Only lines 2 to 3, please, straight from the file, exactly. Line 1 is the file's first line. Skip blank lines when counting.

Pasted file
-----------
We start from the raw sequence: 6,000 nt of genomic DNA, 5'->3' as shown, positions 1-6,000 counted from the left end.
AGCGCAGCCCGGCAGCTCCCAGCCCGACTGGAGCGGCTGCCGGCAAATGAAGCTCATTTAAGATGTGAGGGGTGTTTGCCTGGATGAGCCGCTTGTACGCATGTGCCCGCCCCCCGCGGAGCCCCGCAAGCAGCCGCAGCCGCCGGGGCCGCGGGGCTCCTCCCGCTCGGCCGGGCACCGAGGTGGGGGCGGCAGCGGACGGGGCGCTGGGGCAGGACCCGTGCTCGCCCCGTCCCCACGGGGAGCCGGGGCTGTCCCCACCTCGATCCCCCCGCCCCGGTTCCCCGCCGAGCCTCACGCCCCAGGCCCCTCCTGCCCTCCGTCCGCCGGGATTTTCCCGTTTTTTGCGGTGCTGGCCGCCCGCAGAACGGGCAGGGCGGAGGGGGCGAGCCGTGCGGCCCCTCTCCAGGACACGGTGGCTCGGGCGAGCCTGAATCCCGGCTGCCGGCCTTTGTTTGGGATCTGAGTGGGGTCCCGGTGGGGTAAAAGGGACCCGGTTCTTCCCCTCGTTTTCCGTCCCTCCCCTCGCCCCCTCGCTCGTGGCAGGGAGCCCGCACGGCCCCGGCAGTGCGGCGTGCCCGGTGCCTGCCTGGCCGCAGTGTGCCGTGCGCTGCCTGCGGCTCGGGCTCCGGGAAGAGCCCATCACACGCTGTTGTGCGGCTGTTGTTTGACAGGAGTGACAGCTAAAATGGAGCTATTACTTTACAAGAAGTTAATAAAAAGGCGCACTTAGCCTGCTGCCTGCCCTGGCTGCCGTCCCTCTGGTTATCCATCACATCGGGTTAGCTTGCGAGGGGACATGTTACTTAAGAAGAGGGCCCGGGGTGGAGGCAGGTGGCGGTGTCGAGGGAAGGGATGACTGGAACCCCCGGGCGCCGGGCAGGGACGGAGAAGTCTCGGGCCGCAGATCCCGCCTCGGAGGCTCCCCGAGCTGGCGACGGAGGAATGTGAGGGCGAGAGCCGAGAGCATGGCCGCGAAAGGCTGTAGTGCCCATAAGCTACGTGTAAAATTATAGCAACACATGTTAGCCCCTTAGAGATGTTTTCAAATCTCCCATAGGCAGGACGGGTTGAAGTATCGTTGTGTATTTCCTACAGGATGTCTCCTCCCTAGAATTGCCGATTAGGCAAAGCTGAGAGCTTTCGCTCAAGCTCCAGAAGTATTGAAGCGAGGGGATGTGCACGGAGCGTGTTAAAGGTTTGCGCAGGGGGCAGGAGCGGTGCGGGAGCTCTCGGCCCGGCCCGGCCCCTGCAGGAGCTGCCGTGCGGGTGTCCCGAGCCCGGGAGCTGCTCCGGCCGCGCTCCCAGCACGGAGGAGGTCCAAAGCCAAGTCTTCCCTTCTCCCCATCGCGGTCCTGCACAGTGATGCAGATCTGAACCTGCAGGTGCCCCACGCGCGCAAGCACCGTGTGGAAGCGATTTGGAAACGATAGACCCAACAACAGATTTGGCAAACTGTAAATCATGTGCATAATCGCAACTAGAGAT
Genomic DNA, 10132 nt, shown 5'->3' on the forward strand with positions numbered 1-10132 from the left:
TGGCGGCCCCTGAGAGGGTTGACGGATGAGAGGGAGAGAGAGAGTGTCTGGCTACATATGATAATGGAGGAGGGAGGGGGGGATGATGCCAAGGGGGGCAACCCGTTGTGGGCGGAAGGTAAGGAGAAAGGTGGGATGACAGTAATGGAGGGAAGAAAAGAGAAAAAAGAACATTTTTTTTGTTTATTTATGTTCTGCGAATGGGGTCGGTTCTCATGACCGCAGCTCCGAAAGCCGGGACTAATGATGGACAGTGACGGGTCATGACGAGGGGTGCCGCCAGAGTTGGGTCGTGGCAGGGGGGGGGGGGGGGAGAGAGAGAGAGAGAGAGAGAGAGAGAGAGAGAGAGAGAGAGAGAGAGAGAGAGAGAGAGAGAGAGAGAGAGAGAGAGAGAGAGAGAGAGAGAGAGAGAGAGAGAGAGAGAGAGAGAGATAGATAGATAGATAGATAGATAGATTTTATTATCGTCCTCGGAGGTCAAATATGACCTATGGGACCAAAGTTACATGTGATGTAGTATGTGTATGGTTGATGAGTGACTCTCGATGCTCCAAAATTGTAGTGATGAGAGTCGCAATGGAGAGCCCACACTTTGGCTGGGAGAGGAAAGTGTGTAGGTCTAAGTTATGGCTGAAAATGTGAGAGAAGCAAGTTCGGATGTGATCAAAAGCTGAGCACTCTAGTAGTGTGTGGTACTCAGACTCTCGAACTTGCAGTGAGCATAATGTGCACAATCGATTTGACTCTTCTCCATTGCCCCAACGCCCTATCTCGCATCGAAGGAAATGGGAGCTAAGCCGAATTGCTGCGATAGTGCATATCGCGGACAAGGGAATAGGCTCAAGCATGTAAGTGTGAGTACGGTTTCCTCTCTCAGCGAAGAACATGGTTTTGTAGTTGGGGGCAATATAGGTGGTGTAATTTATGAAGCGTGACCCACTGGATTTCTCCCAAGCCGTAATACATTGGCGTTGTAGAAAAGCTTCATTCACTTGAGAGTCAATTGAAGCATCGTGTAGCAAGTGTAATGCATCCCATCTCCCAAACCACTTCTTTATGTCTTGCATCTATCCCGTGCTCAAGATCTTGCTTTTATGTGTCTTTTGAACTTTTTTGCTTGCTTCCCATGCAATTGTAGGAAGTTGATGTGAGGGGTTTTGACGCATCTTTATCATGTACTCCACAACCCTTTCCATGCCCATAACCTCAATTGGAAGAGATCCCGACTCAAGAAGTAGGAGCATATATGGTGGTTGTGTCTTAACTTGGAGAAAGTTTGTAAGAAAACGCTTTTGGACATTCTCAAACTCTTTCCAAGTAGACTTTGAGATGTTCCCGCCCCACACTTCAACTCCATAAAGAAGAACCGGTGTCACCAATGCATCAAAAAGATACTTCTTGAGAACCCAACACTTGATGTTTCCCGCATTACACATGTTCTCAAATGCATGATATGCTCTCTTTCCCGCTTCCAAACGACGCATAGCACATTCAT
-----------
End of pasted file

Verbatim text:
AGCGCAGCCCGGCAGCTCCCAGCCCGACTGGAGCGGCTGCCGGCAAATGAAGCTCATTTAAGATGTGAGGGGTGTTTGCCTGGATGAGCCGCTTGTACGCATGTGCCCGCCCCCCGCGGAGCCCCGCAAGCAGCCGCAGCCGCCGGGGCCGCGGGGCTCCTCCCGCTCGGCCGGGCACCGAGGTGGGGGCGGCAGCGGACGGGGCGCTGGGGCAGGACCCGTGCTCGCCCCGTCCCCACGGGGAGCCGGGGCTGTCCCCACCTCGATCCCCCCGCCCCGGTTCCCCGCCGAGCCTCACGCCCCAGGCCCCTCCTGCCCTCCGTCCGCCGGGATTTTCCCGTTTTTTGCGGTGCTGGCCGCCCGCAGAACGGGCAGGGCGGAGGGGGCGAGCCGTGCGGCCCCTCTCCAGGACACGGTGGCTCGGGCGAGCCTGAATCCCGGCTGCCGGCCTTTGTTTGGGATCTGAGTGGGGTCCCGGTGGGGTAAAAGGGACCCGGTTCTTCCCCTCGTTTTCCGTCCCTCCCCTCGCCCCCTCGCTCGTGGCAGGGAGCCCGCACGGCCCCGGCAGTGCGGCGTGCCCGGTGCCTGCCTGGCCGCAGTGTGCCGTGCGCTGCCTGCGGCTCGGGCTCCGGGAAGAGCCCATCACACGCTGTTGTGCGGCTGTTGTTTGACAGGAGTGACAGCTAAAATGGAGCTATTACTTTACAAGAAGTTAATAAAAAGGCGCACTTAGCCTGCTGCCTGCCCTGGCTGCCGTCCCTCTGGTTATCCATCACATCGGGTTAGCTTGCGAGGGGACATGTTACTTAAGAAGAGGGCCCGGGGTGGAGGCAGGTGGCGGTGTCGAGGGAAGGGATGACTGGAACCCCCGGGCGCCGGGCAGGGACGGAGAAGTCTCGGGCCGCAGATCCCGCCTCGGAGGCTCCCCGAGCTGGCGACGGAGGAATGTGAGGGCGAGAGCCGAGAGCATGGCCGCGAAAGGCTGTAGTGCCCATAAGCTACGTGTAAAATTATAGCAACACATGTTAGCCCCTTAGAGATGTTTTCAAATCTCCCATAGGCAGGACGGGTTGAAGTATCGTTGTGTATTTCCTACAGGATGTCTCCTCCCTAGAATTGCCGATTAGGCAAAGCTGAGAGCTTTCGCTCAAGCTCCAGAAGTATTGAAGCGAGGGGATGTGCACGGAGCGTGTTAAAGGTTTGCGCAGGGGGCAGGAGCGGTGCGGGAGCTCTCGGCCCGGCCCGGCCCCTGCAGGAGCTGCCGTGCGGGTGTCCCGAGCCCGGGAGCTGCTCCGGCCGCGCTCCCAGCACGGAGGAGGTCCAAAGCCAAGTCTTCCCTTCTCCCCATCGCGGTCCTGCACAGTGATGCAGATCTGAACCTGCAGGTGCCCCACGCGCGCAAGCACCGTGTGGAAGCGATTTGGAAACGATAGACCCAACAACAGATTTGGCAAACTGTAAATCATGTGCATAATCGCAACTAGAGAT
Genomic DNA, 10132 nt, shown 5'->3' on the forward strand with positions numbered 1-10132 from the left: